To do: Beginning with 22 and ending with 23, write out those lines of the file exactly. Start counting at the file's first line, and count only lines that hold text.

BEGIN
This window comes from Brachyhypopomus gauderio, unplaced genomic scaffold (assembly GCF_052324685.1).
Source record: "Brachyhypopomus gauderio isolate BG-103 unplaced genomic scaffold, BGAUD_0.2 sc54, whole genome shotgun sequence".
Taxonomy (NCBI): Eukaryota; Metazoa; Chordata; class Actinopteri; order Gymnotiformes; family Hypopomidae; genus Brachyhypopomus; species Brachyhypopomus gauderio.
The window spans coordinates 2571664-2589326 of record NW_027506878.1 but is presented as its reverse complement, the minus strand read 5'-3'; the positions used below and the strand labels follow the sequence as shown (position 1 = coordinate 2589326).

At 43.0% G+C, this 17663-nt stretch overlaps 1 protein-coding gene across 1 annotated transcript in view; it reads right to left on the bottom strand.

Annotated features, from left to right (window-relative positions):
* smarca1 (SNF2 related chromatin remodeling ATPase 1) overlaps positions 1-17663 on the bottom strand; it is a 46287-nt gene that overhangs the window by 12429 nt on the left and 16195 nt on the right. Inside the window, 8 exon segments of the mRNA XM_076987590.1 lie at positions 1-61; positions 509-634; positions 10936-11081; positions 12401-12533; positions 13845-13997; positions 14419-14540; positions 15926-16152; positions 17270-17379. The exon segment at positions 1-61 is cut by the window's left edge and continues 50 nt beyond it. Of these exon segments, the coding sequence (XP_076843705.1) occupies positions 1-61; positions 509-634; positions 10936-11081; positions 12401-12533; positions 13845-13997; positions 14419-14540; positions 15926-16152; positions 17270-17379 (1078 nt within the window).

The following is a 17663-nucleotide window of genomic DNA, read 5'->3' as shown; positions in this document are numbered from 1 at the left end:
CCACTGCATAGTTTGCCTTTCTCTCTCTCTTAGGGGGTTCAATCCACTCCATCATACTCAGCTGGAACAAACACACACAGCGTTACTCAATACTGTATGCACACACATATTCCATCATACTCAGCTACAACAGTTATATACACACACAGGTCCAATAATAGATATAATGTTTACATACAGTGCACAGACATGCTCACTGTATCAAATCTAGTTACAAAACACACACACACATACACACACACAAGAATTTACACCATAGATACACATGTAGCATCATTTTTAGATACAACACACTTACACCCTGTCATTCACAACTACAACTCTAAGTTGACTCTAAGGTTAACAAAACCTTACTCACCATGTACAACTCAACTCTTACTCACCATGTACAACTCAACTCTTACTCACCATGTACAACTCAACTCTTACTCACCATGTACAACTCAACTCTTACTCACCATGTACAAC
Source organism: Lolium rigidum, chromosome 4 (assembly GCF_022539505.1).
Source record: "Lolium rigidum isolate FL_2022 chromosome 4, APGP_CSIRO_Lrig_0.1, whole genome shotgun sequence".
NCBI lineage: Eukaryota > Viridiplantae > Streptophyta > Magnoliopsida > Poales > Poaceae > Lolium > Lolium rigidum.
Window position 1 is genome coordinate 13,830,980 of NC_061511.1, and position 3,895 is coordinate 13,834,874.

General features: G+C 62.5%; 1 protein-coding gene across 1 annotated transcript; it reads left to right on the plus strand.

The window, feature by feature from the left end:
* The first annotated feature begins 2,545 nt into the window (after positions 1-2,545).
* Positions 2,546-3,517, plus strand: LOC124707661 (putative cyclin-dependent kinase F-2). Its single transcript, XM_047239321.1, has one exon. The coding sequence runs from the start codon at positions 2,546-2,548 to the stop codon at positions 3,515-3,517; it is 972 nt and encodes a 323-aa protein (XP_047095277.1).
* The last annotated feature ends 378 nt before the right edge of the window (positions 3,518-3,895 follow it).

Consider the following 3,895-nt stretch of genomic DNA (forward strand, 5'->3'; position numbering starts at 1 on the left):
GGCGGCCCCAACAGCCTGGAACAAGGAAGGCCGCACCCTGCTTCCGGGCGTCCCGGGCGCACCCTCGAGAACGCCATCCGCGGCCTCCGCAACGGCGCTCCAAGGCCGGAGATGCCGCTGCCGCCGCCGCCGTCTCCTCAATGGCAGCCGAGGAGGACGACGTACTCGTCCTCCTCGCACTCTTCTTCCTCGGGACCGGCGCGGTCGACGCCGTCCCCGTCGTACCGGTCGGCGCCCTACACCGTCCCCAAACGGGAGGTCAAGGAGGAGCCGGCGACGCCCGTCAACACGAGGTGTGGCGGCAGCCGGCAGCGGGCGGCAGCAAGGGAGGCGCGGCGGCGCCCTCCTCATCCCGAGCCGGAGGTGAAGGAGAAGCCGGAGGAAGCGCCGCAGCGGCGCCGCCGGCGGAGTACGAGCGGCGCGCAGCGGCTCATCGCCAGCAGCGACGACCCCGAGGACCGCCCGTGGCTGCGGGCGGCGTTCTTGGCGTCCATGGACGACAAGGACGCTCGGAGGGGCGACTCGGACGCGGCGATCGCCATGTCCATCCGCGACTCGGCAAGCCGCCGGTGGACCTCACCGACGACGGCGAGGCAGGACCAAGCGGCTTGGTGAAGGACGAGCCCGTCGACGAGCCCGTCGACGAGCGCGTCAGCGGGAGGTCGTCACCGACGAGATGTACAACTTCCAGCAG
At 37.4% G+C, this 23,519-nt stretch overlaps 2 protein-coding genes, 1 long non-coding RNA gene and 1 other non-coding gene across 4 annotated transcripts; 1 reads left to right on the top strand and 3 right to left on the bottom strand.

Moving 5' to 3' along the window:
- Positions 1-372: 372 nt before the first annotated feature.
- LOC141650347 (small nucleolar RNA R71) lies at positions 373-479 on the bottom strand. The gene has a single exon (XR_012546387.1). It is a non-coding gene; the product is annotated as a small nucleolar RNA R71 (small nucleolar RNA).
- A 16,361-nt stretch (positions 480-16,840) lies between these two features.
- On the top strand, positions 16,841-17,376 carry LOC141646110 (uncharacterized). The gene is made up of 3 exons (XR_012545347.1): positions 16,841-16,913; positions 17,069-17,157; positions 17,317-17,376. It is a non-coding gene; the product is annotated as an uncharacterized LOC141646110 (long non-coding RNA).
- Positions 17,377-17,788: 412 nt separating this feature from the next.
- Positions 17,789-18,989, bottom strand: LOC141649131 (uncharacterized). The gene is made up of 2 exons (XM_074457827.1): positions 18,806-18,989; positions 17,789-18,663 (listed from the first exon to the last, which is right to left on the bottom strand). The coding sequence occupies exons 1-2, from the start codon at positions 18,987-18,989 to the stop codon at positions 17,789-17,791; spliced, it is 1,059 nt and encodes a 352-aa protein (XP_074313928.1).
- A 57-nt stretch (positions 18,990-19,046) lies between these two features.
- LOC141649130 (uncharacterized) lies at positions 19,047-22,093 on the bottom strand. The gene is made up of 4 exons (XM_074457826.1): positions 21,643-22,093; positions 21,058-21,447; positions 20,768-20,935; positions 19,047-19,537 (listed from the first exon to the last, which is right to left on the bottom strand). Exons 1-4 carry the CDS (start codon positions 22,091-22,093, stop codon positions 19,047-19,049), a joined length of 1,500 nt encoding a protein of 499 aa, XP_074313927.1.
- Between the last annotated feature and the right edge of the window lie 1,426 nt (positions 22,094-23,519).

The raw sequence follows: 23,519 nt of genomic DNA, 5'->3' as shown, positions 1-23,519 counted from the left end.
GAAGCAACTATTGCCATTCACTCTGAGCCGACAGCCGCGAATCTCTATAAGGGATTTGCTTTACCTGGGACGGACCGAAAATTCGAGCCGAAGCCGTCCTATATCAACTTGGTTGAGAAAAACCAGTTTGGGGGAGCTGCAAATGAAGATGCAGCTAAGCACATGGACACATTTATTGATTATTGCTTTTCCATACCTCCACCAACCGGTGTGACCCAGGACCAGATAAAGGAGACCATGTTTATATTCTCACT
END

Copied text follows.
Moving 5' to 3' along the window:
- Positions 1-372: 372 nt before the first annotated feature.